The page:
I had been ‘excited’ by the idea that it looked impossible. I had cried through exhaustion after only two days. On the third day I cried in despair at the thought of what lay ahead. But I did the seemingly impossible thanks to the ‘magic of the mountains. What had happened to me when I faced up to my scariest doubts, alone in the mountains, was life-transforming. To try and offer that opportunity to others was a very natural Next Step.
The Cent Cols Challenge is no picnic. It’s a ten-day feast that you need solid guts to stomach. It requires attitude too: a mix of determination, resilience, generosity, humility, and humour. Could this be why I always seem to have such great riders come to the event from Down Under? Although I live in the Belgian Ardennes my network is mainly UK so this is where the majority of CCC riders come from. I’ve had many from USA and Canada, but it is the Aussies who seem to provide the largest number of riders from distant shores and who also shine the brightest on the event.
From the understated humour of ‘Team Pill’ to the wise (truly wise) cracks of the oncologists from Brisbane, the Aussies who have done the CCC seem to have a sense of humour that stays afloat no matter what. “When the going gets tough, the tough get going” and humour is often a sign of that winning spirit. It bonds the group and gives perspective. The suffering seems less serious. Everything is relative. And here is where humility fits in. This event is too long to be predictable. No rider knows how his body will hold out. No one knows what the mountains will do with them. The rider can only concentrate on accepting what he can’t do anything about and giving all he can when things are going right. In the same vein, the event is not a race, but there are two timed climbs per stage, so the competitive ego can strutt its feathers. Testosterone levels tend to drop dramatically after a couple of stages once riders realise that just to finish this thing is in itself more than enough to aim for.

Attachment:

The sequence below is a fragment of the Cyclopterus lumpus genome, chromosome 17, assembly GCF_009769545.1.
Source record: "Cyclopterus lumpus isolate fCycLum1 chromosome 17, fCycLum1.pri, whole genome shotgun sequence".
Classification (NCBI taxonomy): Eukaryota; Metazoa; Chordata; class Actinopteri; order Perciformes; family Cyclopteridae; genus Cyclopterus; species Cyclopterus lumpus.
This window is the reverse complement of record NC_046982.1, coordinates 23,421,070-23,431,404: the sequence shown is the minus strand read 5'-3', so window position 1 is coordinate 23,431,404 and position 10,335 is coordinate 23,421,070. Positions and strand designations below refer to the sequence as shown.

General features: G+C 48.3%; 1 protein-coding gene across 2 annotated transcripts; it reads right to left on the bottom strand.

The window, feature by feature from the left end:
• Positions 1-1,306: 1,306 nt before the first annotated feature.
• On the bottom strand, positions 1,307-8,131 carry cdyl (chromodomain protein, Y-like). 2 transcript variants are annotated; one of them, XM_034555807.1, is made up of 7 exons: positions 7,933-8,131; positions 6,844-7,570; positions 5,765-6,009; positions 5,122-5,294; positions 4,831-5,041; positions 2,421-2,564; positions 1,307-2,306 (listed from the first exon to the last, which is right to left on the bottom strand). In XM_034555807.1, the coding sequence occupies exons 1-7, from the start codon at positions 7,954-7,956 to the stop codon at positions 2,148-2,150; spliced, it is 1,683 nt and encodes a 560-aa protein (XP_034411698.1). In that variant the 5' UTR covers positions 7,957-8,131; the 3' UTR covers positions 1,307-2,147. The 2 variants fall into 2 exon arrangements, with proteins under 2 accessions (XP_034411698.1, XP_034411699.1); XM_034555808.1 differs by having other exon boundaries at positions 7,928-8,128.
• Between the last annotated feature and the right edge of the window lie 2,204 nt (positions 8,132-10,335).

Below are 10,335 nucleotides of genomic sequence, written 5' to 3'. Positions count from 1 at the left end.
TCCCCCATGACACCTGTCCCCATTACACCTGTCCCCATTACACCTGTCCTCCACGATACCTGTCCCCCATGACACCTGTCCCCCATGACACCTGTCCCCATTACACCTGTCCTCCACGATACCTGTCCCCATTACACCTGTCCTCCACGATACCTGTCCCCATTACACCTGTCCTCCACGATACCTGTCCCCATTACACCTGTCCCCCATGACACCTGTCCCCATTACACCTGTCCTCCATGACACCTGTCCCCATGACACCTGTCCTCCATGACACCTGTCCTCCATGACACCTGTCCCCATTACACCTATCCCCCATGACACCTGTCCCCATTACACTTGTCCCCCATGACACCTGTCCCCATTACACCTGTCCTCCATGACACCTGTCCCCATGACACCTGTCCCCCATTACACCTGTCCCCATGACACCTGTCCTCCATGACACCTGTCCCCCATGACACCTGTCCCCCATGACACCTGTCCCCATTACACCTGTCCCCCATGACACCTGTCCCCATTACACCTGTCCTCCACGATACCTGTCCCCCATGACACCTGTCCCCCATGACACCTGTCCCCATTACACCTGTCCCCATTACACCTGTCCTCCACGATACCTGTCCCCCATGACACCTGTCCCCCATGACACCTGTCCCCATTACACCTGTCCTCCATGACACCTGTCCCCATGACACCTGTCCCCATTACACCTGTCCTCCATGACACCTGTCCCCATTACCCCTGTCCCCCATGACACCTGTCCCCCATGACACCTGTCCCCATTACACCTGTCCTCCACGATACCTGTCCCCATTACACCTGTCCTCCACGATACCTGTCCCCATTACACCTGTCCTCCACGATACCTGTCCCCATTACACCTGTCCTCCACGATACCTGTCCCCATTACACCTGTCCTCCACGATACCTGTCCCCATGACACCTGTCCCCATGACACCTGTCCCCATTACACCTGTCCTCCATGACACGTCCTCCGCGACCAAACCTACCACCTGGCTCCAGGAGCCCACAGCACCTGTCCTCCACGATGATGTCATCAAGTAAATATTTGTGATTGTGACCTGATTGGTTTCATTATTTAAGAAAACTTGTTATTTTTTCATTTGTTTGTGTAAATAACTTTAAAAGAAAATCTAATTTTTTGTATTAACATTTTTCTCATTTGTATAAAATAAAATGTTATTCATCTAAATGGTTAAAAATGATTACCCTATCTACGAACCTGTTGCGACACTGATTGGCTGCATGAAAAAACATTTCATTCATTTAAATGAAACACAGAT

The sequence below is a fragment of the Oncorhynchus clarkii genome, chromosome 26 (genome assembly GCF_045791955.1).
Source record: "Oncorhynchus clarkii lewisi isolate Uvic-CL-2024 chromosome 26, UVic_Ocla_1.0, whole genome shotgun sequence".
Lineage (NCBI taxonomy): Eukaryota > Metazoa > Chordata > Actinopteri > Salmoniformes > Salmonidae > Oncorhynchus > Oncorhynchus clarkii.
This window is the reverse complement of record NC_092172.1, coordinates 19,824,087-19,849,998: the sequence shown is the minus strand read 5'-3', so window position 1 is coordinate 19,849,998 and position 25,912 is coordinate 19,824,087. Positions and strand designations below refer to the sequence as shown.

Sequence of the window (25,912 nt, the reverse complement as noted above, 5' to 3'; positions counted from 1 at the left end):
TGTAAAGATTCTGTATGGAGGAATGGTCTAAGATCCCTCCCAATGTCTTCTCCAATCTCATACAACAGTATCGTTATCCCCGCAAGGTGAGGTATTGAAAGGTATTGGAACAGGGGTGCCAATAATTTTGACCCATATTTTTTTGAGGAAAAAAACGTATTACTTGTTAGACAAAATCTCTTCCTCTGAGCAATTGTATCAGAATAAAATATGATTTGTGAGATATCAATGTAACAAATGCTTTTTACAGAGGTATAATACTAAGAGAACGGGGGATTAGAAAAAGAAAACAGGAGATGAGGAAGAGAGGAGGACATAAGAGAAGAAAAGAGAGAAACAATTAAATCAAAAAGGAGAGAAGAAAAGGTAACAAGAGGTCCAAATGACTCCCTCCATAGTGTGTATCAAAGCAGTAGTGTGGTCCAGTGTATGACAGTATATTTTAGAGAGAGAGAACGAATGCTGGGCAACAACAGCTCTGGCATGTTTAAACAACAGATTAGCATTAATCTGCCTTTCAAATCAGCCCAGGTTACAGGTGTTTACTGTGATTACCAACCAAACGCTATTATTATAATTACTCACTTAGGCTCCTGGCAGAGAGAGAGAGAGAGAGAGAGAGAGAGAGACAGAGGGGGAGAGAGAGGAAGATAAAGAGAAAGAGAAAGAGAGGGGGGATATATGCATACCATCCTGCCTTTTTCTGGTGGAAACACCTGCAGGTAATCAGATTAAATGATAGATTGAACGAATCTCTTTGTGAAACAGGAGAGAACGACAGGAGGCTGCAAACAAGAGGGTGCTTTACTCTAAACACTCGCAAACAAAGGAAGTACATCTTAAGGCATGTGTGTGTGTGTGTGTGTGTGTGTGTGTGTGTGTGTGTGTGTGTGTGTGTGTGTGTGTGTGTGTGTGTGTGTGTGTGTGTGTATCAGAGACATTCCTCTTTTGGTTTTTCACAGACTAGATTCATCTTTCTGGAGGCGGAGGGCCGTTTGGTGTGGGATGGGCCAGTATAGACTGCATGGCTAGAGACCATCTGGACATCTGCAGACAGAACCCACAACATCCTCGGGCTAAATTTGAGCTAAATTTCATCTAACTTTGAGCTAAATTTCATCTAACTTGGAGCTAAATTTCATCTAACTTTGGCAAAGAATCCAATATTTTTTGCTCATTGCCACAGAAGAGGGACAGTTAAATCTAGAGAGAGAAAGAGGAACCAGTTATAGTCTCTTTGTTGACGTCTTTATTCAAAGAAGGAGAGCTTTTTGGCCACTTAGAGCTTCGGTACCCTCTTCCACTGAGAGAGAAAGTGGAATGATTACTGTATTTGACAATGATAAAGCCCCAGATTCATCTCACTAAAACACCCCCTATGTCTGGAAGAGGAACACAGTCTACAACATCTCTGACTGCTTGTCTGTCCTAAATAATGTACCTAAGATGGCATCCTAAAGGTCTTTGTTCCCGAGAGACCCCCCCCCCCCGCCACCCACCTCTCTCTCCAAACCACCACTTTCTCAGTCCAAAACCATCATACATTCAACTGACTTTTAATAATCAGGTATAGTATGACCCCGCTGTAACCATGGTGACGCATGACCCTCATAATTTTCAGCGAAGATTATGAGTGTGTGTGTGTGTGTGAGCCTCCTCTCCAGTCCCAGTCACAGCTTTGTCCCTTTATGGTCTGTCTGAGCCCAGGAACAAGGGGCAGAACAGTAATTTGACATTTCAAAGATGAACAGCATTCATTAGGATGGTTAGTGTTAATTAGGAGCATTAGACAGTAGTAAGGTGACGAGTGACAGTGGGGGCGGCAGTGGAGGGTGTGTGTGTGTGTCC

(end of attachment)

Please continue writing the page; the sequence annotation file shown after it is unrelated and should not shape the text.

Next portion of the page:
I have included generosity in the attitudes because I have witnessed beautiful moments of this when everyone in the group is under intense pressure of mental and physical fatigue. To look out for others when you could just be all about “me,me,me”; to ride slow with a struggling back-marker when you could be passing others up the climb; to lend a hand to the support team loading luggage. On an extreme event like this to become totally self-centred is almost a pre-requisite, so little gestures of generosity have a surprising effect on the whole group.
At the end of Kelvin’s speech, on the 27th September, another rider stood up and told him that “any rider who could complete this Challenge was most definitely a ‘proper cyclist’!” Everyone applauded. No more words were needed. As I looked at the emotional faces around me, I could only reflect in silence on the achievement of my own challenge-within-the-Challenge, and looked forward to the other Kelvins that I know I will meet along the way on the many Cent Cols Challenges to come.
Cent Cols Challenge Photo Gallery
from various trips through the Alps, Pyranees, and Dolomites. Read more about the Cent Cols Challenge here.